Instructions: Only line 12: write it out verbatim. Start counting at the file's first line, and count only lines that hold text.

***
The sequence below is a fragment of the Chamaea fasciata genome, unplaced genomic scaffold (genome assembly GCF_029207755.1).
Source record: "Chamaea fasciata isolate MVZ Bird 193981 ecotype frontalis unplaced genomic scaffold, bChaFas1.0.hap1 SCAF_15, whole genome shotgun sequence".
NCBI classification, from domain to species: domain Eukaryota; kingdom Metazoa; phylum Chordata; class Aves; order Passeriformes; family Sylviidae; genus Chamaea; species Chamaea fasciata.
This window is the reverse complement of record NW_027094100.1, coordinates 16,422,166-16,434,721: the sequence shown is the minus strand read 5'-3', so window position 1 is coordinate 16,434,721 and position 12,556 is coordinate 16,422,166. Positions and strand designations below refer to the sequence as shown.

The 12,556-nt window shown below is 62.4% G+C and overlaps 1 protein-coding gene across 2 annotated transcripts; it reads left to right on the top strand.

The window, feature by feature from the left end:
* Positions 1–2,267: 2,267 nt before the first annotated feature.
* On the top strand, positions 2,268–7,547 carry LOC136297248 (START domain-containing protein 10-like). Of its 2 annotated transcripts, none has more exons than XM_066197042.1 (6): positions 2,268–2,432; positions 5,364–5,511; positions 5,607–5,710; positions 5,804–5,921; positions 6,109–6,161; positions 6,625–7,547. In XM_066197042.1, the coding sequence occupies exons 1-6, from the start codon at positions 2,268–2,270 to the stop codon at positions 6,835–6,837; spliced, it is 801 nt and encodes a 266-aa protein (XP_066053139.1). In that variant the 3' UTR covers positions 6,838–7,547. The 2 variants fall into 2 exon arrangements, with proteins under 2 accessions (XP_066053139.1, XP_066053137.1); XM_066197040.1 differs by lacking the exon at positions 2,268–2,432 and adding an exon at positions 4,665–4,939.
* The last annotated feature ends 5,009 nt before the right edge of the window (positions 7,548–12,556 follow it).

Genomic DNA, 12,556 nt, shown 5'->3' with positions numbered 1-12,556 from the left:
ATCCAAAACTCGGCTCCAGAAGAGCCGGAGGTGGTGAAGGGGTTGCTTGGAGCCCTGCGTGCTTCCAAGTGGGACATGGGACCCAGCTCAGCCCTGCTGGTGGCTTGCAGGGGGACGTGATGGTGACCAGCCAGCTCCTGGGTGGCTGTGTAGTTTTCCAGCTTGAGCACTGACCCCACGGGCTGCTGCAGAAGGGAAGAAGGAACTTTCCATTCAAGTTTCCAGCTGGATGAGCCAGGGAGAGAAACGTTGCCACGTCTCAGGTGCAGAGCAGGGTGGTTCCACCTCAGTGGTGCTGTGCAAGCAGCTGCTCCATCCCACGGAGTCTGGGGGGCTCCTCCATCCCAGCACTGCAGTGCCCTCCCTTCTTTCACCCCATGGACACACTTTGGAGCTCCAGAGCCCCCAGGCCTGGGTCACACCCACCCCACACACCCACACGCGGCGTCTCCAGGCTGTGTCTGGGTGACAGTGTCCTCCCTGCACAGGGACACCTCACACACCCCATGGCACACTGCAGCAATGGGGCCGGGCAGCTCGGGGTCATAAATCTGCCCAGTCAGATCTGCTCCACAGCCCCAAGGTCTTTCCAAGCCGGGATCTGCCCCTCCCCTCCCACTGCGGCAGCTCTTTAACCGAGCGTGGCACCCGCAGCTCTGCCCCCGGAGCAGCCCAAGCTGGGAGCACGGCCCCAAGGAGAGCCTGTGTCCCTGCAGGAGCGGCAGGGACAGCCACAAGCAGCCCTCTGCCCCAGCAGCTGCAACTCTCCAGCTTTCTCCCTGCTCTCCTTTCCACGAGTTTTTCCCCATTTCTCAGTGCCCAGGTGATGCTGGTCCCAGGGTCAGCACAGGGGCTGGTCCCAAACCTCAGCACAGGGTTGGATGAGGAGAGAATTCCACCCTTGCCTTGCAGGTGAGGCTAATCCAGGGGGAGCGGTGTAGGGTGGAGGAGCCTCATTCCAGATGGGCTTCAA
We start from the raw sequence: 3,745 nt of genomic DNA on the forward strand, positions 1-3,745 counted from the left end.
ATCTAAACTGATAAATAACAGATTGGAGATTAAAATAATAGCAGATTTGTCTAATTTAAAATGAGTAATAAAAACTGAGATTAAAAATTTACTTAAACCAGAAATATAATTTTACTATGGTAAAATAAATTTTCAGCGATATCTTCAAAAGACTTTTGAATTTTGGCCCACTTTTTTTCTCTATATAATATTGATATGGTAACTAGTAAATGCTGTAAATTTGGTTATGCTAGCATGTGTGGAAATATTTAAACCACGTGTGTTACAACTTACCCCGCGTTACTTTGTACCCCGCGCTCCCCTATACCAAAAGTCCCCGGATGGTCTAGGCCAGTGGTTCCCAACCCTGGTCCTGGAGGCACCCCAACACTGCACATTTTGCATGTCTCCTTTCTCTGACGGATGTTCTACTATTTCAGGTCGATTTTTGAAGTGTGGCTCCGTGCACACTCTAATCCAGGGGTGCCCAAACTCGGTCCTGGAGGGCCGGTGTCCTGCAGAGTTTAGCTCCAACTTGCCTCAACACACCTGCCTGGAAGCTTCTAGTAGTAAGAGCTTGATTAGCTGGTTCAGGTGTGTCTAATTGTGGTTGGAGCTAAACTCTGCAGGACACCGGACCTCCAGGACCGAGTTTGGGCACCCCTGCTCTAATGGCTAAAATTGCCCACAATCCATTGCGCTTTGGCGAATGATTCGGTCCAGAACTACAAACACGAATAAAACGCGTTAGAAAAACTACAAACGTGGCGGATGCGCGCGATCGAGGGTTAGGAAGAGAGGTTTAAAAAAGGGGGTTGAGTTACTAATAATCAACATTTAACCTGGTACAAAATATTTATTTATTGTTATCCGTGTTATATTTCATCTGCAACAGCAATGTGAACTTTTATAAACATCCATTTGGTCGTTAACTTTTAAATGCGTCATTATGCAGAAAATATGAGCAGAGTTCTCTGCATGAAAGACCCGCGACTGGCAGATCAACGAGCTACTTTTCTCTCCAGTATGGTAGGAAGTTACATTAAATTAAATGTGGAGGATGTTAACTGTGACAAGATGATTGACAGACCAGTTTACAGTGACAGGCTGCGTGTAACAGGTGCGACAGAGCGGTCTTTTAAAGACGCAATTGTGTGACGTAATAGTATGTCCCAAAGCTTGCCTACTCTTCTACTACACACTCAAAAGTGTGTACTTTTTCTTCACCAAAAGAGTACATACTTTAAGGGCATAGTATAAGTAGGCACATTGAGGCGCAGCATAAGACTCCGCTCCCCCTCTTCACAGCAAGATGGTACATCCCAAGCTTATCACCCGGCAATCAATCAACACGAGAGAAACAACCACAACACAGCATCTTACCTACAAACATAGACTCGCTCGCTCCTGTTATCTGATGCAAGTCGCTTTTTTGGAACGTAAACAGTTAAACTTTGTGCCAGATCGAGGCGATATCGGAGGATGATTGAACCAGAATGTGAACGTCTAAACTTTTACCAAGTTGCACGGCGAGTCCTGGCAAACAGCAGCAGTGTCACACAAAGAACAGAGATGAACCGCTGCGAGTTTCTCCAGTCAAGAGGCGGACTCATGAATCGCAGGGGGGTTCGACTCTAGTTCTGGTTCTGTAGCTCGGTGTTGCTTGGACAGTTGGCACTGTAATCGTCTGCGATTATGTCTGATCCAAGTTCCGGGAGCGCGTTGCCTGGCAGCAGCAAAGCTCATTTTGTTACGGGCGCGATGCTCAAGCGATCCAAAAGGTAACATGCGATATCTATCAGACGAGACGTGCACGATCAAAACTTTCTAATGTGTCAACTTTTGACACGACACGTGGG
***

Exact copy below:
We start from the raw sequence: 3,745 nt of genomic DNA on the forward strand, positions 1-3,745 counted from the left end.